File this under a story within a story. At the surface, this report details VPI's newest product line offerings and releases. Throw in on top of that a side order of an interesting factory tour where attendees were treated to a tour of VPI turntables' assembly line, quality control testing as well as meeting the people behind the scenes responsible for the turntables. The real take home story is, however, how one of the high-end audio industry grandfathers has successfully transitioned to the next generation. Admitted this transition was bound to happen sooner or later as those grandfathers of the high-end audio industry such as VPI (2018 marks VPI's 40th anniversary and President Mat Weisfeld promised some surprises to commemorate that achievement), Wilson Audio, Magnepan, Audio Research, Clearaudio, conrad-johnson, Grado, etc. have or are in the process of making the transition to the next generation of entrepreneurs. Some companies such as Audio Research were bought out. Others like Wilson Audio, Magnepan, and the subject here VPI, have kept the business in the family and successfully transitioned the company to the next generation.
Make no mistake though. The transition wasn't always smooth sailing for Mat with more than a few roadblocks standing in his way. Sometimes it was as Mat shared, "a downright painful learning experience." Sometimes Mat wondered out loud, "what in the heck am I doing?" In all fairness to Mat, not only was he was he with the passing of his mother thrust into the position of manufacturing but also running the business side of VPI.
"Driven by the sense of responsibility and urgency," Mat was determined, "to keep the company going after his mom's passing." That included soon after Sheila Weisfeld's passing, a trip to the Winter CES to wave the flag and let people know that VPI was alive and well (of course, rumors swirled around the industry about VPI at that point.) Mat persevered and in his now almost five years at VPI's helm successfully revamped, modernized and streamlined VPI's production and manufacturing process, rebranded the turntable product line, oversaw the launch of VPI's Prime and Reference line of turntables and popular Cyclone record cleaning machine and revised the popular Scout table. Some of these changes were introduced to simplify the product line and avoid customer confusion. Others changes allowed VPI to buy in larger quantity and hold costs down. Yet others to improve product quality and consistency and taking advantage of export certifications for overseas sales. It didn't stop there either as VPI had decades worth of turntables to support too!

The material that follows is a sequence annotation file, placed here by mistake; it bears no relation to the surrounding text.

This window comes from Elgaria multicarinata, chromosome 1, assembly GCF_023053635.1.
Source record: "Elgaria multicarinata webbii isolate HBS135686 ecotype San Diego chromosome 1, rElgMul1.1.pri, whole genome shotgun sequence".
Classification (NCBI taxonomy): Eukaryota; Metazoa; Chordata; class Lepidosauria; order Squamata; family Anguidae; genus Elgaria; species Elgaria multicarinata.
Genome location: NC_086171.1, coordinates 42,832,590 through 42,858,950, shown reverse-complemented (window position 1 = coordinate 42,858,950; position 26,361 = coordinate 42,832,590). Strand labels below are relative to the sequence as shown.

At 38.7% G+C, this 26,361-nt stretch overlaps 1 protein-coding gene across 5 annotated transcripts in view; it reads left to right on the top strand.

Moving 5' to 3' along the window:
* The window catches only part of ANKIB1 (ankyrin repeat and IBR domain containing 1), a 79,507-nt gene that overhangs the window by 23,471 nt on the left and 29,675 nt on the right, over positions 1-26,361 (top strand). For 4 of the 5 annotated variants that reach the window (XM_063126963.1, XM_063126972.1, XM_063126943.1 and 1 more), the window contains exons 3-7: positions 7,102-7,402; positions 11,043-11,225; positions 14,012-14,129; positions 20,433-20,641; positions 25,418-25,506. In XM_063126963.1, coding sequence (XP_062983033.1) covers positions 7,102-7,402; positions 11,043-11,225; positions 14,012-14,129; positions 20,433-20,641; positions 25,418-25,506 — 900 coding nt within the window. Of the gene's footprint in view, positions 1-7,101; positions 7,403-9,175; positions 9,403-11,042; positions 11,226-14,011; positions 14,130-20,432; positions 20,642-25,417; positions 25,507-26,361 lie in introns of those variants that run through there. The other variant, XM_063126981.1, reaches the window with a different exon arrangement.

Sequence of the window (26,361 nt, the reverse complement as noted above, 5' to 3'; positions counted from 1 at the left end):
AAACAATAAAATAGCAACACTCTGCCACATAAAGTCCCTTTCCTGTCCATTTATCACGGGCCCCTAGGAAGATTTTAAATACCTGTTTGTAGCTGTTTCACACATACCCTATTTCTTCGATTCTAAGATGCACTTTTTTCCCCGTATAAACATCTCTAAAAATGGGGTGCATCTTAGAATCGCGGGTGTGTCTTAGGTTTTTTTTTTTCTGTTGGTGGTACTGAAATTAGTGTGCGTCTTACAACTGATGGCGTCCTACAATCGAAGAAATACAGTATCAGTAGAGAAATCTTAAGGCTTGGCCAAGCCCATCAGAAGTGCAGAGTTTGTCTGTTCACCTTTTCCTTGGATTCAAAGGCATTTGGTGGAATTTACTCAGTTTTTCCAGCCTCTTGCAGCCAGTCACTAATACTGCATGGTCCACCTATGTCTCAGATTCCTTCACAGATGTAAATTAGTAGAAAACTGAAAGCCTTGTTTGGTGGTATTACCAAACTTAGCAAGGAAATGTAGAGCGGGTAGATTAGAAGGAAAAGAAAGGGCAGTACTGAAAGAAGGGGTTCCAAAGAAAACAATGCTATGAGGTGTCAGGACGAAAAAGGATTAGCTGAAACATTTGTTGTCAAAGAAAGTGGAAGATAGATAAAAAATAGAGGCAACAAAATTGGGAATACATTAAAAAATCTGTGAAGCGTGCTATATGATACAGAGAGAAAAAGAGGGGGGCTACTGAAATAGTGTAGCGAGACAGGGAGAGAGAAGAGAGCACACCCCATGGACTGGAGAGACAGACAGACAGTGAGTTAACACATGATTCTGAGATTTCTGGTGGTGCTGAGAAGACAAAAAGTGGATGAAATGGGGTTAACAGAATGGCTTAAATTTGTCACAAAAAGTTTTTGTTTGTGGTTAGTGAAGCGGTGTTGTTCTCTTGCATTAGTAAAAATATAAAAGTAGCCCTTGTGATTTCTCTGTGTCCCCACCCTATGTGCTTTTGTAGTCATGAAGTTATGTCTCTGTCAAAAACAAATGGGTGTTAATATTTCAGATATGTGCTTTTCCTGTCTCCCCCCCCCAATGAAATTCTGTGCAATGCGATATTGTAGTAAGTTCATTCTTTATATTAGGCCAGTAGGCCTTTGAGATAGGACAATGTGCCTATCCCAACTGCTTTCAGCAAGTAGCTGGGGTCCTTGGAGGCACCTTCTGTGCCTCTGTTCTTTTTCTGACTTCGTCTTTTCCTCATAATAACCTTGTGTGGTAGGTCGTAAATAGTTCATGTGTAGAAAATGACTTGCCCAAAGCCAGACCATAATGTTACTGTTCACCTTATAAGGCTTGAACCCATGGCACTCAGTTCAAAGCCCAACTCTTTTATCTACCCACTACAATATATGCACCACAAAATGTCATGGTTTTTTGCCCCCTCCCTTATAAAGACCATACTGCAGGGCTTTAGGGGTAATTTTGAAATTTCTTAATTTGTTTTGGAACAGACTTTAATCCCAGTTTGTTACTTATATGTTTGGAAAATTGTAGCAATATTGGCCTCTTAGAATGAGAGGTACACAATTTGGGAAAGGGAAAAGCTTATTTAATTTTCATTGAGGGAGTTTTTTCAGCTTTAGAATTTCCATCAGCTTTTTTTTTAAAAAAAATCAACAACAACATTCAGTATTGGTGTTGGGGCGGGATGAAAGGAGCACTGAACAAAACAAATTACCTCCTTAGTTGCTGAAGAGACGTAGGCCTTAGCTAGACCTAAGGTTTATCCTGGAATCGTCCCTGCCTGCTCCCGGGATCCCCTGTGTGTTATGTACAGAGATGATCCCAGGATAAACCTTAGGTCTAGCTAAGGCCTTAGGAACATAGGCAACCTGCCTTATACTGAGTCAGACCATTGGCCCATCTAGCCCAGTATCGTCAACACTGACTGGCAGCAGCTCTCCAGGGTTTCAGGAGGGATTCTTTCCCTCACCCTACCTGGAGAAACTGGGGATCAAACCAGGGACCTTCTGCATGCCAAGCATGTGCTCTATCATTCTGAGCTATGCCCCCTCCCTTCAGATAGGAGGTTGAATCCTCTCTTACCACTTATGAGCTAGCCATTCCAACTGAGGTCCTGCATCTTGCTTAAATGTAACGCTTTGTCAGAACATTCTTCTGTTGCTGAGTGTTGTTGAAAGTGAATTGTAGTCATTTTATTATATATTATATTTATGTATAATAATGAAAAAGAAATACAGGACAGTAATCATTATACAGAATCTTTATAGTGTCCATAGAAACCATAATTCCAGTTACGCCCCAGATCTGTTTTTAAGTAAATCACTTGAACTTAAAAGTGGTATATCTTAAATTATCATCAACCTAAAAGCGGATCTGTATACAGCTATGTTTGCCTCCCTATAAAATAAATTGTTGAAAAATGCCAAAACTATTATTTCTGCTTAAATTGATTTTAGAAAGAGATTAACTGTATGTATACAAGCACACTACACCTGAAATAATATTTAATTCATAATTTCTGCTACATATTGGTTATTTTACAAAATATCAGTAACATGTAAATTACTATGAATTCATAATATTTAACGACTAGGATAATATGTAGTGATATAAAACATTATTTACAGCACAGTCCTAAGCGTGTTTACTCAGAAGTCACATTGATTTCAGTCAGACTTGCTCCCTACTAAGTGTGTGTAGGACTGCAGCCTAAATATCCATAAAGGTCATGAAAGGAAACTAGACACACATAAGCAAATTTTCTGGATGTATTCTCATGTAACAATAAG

Under Mat's steady hand, VPI doubled the size of their staff, tripled their factory floor space and added the "VPI" house (see Part II of this report). Out of all the changes, however, it was arguably bringing engineer Mike Bettinger on board that's had the biggest impact on the company. Mike has among other things significantly contributed to VPI's research process, improving turntable Q/C and consistency, redesigning the rapidly aging SDS turntable power supply as well as designing the soon to be released $2000 VPI budget and $6000 Aurora phonostages.